#34 Paul Parish

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Posted 24 September 2011 - 06:40 PM

You should start that thread. The first examples that come to mind, of GOOD ballets to popular music, are "Who Cares?" and "Company B." Both of which are IMHO wonderful ballets.

#35 miliosr

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Posted 25 September 2011 - 03:31 AM

Bombs away!

Tobi Tobias gives it a pan:

http://www.artsjourn..._the_water.html

#36 bart

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Posted 25 September 2011 - 01:39 PM

Couldn't get that Tobias link to work. Try this blog entry of 9/24/11:

http://www.artsjournal.com/tobias


Continuing our discussion of McCartney's music, this is what Tobias writes:

When it comes to classical-music credits on his résumé, McCartney's been there and done that for nearly a decade. Nevertheless, his score for Ocean runs the gamut from movie music to faux-Broadway. [ ... ]
The pre-curtain efforts of the City Ballet's chief music man Fayçal Karoui and his orchestra to make a case for the score were well brought off but unconvincing. The little teaching session served to fill in time because, I'm told, McCartney refused to have any other ballet share the gala opening-night program, (not even Balanchine's Union Jack, which was originally scheduled).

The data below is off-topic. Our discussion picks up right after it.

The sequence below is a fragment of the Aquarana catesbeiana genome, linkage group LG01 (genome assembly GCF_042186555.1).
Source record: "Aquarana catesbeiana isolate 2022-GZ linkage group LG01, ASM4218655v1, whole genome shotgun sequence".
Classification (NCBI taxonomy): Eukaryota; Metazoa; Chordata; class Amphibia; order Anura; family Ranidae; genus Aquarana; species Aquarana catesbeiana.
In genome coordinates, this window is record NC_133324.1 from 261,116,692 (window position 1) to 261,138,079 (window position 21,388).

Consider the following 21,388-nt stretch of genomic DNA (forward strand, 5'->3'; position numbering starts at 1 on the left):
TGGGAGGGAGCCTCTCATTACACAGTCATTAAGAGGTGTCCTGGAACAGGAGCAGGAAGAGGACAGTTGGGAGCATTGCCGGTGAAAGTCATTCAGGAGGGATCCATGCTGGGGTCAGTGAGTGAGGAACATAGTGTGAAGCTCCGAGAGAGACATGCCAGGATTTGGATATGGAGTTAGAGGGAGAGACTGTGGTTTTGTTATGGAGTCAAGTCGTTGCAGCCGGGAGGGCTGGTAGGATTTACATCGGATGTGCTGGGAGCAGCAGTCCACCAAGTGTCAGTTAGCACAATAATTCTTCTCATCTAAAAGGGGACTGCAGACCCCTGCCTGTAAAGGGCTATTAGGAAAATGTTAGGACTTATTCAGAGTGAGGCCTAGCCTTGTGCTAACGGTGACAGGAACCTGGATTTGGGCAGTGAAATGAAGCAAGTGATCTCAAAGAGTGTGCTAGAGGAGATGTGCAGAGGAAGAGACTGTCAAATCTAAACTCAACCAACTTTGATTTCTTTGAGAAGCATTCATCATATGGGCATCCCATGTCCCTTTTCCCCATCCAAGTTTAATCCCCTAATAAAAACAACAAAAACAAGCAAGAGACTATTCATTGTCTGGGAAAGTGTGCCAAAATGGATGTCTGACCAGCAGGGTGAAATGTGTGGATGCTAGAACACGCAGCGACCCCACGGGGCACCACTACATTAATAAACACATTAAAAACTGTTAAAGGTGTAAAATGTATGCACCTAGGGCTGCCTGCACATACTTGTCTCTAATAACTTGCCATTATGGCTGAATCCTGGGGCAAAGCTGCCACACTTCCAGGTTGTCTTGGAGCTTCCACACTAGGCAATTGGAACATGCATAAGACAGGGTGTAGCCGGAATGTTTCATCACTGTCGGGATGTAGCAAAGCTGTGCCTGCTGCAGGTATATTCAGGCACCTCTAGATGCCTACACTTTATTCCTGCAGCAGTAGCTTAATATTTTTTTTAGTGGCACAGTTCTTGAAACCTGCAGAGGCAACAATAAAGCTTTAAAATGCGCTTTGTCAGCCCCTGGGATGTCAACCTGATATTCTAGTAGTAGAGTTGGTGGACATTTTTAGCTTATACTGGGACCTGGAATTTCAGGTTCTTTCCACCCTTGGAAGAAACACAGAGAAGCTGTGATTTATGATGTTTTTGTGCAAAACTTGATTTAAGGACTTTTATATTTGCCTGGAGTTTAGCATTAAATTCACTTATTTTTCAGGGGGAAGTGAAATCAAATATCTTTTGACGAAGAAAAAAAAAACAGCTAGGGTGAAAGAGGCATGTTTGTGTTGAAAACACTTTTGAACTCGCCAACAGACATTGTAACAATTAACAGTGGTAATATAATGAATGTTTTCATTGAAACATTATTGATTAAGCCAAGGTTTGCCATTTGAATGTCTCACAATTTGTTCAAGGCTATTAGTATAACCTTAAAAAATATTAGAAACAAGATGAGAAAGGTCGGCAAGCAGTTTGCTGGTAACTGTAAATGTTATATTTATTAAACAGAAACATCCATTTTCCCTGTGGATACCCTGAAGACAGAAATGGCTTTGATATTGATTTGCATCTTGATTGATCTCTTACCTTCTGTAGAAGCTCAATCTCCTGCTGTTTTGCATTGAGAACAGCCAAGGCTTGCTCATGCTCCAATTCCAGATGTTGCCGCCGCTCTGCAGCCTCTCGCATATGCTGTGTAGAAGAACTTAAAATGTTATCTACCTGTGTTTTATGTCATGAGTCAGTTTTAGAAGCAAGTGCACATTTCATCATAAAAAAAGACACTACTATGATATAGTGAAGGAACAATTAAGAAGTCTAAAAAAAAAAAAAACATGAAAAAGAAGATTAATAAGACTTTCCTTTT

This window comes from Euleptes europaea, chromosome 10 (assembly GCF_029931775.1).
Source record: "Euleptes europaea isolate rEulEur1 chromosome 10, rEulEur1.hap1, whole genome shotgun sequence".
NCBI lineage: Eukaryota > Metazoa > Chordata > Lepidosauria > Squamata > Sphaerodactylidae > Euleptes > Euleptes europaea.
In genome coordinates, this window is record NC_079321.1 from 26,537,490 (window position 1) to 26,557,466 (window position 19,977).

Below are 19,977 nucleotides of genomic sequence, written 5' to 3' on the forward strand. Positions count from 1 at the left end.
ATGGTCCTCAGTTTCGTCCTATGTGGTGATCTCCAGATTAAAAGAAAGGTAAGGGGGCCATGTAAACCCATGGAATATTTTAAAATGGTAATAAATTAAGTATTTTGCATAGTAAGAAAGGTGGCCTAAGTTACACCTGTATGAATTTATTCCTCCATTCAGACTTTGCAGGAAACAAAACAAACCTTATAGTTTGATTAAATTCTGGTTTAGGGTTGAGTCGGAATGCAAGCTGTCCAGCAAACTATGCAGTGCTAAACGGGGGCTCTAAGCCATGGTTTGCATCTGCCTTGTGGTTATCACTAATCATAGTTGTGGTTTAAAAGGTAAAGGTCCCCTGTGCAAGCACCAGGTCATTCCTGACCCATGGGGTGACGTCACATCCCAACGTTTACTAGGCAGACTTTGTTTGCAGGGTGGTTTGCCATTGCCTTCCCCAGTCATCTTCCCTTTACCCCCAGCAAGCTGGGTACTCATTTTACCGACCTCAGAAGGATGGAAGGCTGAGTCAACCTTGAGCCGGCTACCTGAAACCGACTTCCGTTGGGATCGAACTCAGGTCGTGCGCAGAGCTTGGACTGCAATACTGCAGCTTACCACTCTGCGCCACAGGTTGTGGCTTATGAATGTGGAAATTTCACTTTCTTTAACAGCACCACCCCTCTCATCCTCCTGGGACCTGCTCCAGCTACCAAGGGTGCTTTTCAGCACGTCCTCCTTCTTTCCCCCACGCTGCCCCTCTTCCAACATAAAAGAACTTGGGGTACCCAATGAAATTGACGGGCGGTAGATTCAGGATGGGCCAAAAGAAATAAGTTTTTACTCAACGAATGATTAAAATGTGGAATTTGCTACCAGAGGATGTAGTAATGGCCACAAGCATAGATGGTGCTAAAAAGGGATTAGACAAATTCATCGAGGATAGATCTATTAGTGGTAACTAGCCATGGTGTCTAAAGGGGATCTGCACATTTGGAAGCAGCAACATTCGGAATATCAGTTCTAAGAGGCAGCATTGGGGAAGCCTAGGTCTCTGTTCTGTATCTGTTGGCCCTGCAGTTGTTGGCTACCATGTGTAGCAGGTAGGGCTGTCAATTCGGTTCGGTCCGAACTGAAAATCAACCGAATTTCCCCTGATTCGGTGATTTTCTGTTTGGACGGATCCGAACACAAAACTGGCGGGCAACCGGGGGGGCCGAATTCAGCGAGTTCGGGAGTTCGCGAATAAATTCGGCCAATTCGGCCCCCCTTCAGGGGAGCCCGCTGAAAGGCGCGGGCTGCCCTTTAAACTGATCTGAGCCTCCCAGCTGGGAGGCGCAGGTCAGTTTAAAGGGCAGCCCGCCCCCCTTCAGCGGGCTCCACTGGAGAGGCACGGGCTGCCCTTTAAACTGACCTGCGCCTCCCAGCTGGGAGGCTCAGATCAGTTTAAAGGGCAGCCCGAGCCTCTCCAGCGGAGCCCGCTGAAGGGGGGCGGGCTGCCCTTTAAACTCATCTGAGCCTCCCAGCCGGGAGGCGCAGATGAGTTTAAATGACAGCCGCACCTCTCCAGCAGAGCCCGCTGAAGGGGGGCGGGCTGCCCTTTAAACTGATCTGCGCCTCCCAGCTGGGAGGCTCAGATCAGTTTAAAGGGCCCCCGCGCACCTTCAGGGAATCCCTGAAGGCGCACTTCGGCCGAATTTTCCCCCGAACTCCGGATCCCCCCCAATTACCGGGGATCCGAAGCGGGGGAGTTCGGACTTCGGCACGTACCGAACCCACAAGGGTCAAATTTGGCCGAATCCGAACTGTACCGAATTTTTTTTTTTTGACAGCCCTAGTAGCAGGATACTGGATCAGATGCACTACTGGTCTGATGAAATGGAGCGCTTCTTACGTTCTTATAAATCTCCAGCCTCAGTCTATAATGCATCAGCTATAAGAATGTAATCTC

#37 carbro

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Posted 25 September 2011 - 03:10 PM

Interesting, old Peter Martins quote from when he was a baby ballet-master-in-chief. Perhaps Ocean's Kingdom gets a pass, since its score is a serious composition. :dry:

http://www.nytimes.c...t-s-daddy.html?

There will be ''no ballets to the Beach Boys'' or other rock music by guest choreographers, if any, at the City Ballet. Unlike those who say Balanchine ballets must be preserved intact, he feels they should be danced differently in 10 years in order to survive and hopes to supervise this stylistic change.


Apologies to those who are not paying to subscribe and cannot access NYTimes.com's archive.
For clarification, the text in the quote box is Kisselgoff's. Within the quote marks " " are Martins' words.

#38 justafan

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Posted 25 September 2011 - 03:38 PM

I don't know. I saw Ocean's Kingdom today and thought McCauley was pretty much on the mark -- and I generally think he's a bit hard on both Martins and many of the dancers. I was surprised at how much I liked the music. The choreography, on the hand, was dull. Not horrendous but it really dragged. And there were not nearly enough steps -- just lots and lots of lifts and turns. I'm not a fan of most of Martin's choreography but he can do and has done better than this -- he should have really put more effort into it.

#39 dirac

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Posted 25 September 2011 - 09:29 PM